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Lisa Oppenheim: Spine is the artist’s first solo museum exhibition in the United States. Bringing together three bodies of work, the exhibition takes poetic inspiration from the notion of the spine and its relationship to the natural world, the body, and labor.
Central to the exhibition is a series of early 20th century photographs by Lewis Hine that have been repurposed by the artist. A documentary photographer and sociologist, Hine is well-known for his photographs that document the conditions of immigrant and child labor in American mills and factories. Appropriated from the Library of Congress’ photographic archive, the images depict adolescent textile workers—primarily young women with physically misshapen backs—that Hine photographed to illustrate the damaging effects of textile manufacturing on the spine. With her singular approach to re-processing photography, Oppenheim has printed the images life-sized and bisected each image at the vertical points of the figure’s spine, creating an intimacy between the subject and the photograph itself.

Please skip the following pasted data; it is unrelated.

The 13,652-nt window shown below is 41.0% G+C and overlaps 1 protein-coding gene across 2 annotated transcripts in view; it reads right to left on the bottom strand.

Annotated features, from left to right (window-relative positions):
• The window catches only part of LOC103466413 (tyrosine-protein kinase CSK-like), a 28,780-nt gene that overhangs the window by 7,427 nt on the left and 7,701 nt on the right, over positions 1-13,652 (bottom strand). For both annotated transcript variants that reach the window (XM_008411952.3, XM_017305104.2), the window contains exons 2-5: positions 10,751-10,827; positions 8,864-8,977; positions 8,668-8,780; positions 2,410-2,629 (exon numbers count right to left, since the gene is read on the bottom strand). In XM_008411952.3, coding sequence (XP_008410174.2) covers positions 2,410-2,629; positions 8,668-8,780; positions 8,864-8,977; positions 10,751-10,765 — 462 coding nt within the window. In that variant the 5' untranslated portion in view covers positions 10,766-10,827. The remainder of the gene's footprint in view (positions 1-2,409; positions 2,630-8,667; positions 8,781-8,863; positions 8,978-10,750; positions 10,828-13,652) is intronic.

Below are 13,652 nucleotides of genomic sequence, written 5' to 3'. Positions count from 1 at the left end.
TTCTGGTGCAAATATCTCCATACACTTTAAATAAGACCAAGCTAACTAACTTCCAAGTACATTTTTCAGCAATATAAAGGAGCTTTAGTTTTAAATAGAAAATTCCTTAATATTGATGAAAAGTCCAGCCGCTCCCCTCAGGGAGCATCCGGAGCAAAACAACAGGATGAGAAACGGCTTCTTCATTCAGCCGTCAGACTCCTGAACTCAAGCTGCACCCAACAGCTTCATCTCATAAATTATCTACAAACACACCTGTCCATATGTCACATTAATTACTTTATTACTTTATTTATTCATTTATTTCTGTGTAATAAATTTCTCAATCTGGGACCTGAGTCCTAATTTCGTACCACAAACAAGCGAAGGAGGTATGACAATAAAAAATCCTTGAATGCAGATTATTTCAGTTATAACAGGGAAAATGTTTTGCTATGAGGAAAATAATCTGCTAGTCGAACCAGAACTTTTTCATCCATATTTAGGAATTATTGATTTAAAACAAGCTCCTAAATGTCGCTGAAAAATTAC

Oppenheim’s repurposed Lewis Hine portraits are accompanied by a series of new jacquard loom woven textiles derived from jpegs of Pre-Colombian textiles found in the permanent collection of the Cleveland Museum of Art. Together these works explore the poetic relationship between labor, the evolution of industrial textile production, and analog to digital processes.